"Pacemaker" For The Brain Improves Memory

This is damn freaky...

Some UK scientists accidentally discovered that by stimulating a specific part of the brain with electrodes, they can significantly improve a person's memory:

The accidental breakthrough came during an experiment originally intended to suppress the obese man's appetite, using the increasingly successful technique of deep-brain stimulation. Electrodes were pushed into the man's brain and stimulated with an electric current. Instead of losing appetite, the patient instead had an intense experience of déjà vu. He recalled, in intricate detail, a scene from 30 years earlier. More tests showed his ability to learn was dramatically improved when the current was switched on and his brain stimulated... Scientists are now applying the technique in the first trial of the treatment in patients with Alzheimer's disease. If successful, it could offer hope to sufferers from the degenerative condition, which affects 450,000 people in Britain alone, by providing a "pacemaker" for the brain.

The work is similar to previous work done to treat Parkinson's disease: 40,000 sufferers currently have similar implantations in their hypothalamus, stimulated by external battery packs. However, its very strange that stimulting the same region improves memory.

The early work with Alzheimer's patients is promising... but I'm still wierded out by the fact that some Dr. Nick Riveria was doing frigging brain surgery to cure obesity!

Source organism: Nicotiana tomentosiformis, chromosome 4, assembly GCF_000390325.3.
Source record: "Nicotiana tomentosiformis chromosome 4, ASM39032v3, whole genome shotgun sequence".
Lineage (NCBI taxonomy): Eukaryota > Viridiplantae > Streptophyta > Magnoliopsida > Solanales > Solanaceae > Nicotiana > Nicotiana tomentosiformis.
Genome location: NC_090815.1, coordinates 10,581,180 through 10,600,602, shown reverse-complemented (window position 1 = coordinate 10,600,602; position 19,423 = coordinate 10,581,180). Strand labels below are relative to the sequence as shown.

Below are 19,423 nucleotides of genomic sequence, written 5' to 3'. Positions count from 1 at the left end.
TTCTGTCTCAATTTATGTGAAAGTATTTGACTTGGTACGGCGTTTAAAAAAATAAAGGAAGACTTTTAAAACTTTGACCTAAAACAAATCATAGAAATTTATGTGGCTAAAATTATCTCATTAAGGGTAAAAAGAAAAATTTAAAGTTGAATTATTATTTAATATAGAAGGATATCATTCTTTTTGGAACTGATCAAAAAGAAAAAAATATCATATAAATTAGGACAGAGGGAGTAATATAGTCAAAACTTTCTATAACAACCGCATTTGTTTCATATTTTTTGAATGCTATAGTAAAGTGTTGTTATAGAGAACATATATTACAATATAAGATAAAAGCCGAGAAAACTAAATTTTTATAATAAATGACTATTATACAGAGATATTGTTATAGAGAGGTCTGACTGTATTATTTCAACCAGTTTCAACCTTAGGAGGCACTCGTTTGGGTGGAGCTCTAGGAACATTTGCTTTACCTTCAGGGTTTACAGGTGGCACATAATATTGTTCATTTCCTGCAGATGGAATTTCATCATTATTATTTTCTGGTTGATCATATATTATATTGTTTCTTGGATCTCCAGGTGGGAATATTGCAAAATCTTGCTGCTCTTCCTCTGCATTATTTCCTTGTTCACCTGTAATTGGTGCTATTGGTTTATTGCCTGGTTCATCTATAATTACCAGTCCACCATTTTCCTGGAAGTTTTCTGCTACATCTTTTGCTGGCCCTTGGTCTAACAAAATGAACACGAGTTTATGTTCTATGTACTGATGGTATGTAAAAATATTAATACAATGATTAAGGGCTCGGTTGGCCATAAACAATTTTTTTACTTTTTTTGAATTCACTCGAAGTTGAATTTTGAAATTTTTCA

Oh well. Gift horse. Mouth. I see nothing...

comments

What happens at Trivia Nights?

Interesting. What does this mean for competition at Trivia Nights? I, unfortunately, did not get the "trivia gene" that other members of my family seem to have where they're able to recall minutia at will, although as Ken Jennings of Jeopardy fame has said, sometimes that is of no help when you can't remember where you put your car keys. :)

I love it. Not that he was

I love it. Not that he was tinkering around in the brain to cure obesity, but that memory and learning can be improved . . . we're on our way to creating super-intelligence. I happen to think that's a good thing.

Great post. Really great post.

CV Rick, Ninja Writer

trivia, and the spillover effect

the brain is kind of a digital system... our axons and dendrites are constantly sending signals to each other... but we are trained to suppress them unless enough signal gets across.

In cases of memory loss -- even Alzheimer's -- you can stimulate a "lost" memory by thinking of things that have connections to it. Like you can't remember a person's name, but you remember where you met, what he does, you think of the face, then BOOM! As long as those memories are physically stored near the "lost" memory, all the extra stimulation tricks the brain into lowering the threshold, and the ideas keep flooding back.

This process, called priming, is the exact process that Ogi Ogas used to win $500,000 on "Who Wants To Be A Millionaire":

http://seedmagazine.com/news/2006/11/who_wants_to_be_a_cognitive_ne.php

Of course, you have to be careful. If you lower that threshold too much in too many ways, then people will be overwhelmed with deja vu every second of the day...

For Alzheimer's, I think this is cool... for other stuff, we'll probably need smaller and better probes... you might need 20 probes in different parts of the brain to stimulate math, faces, names, concepts, geography, or even creativity.

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